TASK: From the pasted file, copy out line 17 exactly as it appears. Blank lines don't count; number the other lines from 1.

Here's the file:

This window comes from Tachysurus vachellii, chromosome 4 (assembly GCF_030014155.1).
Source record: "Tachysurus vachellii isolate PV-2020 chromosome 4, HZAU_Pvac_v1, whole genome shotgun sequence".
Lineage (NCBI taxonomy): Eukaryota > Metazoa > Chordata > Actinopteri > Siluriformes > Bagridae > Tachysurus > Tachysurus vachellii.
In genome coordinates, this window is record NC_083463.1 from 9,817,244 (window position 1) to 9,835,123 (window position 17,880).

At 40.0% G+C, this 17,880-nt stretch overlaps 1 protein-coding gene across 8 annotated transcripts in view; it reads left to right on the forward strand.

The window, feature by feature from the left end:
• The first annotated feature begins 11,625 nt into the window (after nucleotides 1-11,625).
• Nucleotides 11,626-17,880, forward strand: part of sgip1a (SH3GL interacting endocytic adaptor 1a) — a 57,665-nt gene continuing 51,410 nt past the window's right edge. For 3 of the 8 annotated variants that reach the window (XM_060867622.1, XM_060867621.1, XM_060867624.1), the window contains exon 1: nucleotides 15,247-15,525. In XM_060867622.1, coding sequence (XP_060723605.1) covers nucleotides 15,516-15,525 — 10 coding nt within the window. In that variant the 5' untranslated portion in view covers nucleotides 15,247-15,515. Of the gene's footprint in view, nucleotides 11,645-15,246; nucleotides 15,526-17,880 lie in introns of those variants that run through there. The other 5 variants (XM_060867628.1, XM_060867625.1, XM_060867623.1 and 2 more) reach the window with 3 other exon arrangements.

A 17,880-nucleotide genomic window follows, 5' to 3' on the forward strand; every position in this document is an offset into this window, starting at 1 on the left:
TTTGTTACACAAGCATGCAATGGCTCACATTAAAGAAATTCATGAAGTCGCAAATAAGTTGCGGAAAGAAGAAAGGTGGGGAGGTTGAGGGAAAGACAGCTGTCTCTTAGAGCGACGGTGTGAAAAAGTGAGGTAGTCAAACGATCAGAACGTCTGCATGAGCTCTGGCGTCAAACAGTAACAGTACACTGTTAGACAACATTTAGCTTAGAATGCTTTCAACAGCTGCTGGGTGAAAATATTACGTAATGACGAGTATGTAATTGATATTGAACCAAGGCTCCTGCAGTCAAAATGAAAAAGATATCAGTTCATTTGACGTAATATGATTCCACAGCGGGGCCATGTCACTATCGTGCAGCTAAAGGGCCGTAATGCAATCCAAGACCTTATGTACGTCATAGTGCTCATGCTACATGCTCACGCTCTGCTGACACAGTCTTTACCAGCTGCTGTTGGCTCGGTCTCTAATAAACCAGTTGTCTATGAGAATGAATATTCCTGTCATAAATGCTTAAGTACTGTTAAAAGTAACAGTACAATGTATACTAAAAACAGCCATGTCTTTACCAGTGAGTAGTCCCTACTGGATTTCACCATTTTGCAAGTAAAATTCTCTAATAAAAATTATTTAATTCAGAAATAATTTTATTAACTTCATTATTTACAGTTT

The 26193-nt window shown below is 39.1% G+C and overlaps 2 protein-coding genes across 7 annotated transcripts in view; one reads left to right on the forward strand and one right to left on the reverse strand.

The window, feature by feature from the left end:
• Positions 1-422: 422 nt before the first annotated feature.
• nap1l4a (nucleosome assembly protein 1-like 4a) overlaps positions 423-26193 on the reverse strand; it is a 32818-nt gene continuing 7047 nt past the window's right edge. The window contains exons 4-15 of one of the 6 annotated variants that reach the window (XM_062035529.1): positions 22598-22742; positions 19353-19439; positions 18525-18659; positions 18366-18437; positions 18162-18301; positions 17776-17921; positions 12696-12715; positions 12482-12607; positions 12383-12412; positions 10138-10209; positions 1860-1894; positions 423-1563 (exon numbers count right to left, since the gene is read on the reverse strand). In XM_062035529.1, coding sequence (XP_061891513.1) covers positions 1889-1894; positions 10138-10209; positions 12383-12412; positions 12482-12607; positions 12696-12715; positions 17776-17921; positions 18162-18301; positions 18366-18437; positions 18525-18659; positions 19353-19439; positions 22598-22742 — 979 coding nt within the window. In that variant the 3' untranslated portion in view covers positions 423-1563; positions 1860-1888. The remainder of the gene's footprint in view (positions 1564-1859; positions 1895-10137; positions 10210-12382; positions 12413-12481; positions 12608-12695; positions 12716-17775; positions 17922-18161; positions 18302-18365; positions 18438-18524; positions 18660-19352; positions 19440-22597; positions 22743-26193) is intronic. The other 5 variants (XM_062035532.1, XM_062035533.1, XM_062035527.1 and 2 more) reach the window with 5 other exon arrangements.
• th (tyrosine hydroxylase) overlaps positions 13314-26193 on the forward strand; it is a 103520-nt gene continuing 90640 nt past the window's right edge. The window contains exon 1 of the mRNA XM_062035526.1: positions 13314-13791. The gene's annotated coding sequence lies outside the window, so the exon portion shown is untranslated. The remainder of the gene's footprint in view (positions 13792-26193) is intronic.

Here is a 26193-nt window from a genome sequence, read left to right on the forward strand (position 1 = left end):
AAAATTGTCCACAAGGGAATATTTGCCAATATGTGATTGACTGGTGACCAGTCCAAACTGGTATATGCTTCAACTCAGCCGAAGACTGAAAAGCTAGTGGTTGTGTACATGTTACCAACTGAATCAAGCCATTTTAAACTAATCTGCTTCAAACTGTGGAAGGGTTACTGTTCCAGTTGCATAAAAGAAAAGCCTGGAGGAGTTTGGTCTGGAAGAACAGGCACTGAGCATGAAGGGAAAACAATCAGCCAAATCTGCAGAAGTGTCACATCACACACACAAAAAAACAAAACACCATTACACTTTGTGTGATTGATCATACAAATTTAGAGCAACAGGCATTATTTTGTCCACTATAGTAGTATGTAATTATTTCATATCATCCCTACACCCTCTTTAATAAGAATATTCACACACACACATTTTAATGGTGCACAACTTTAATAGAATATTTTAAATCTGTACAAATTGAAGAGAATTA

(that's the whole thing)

AAAATTGTCCACAAGGGAATATTTGCCAATATGTGATTGACTGGTGACCAGTCCAAACTGGTATATGCTTCAACTCAGCCGAAGACTGAAAAGCTAGTGGTTGTGTACATGTTACCAACTGAATCAAGCCATTTTAAACTAATCTGCTTCAAACTGTGGAAGGGTTACTGTTCCAGTTGCATAAAAGAAAAGCCTGGAGGAGTTTGGTCTGGAAGAACAGGCACTGAGCATGAAGGGAAAACAATCAGCCAAATCTGCAGAAGTGTCACATCACACACACAAAAAAACAAAACACCATTACACTTTGTGTGATTGATCATACAAATTTAGAGCAACAGGCATTATTTTGTCCACTATAGTAGTATGTAATTATTTCATATCATCCCTACACCCTCTTTAATAAGAATATTCACACACACACATTTTAATGGTGCACAACTTTAATAGAATATTTTAAATCTGTACAAATTGAAGAGAATTA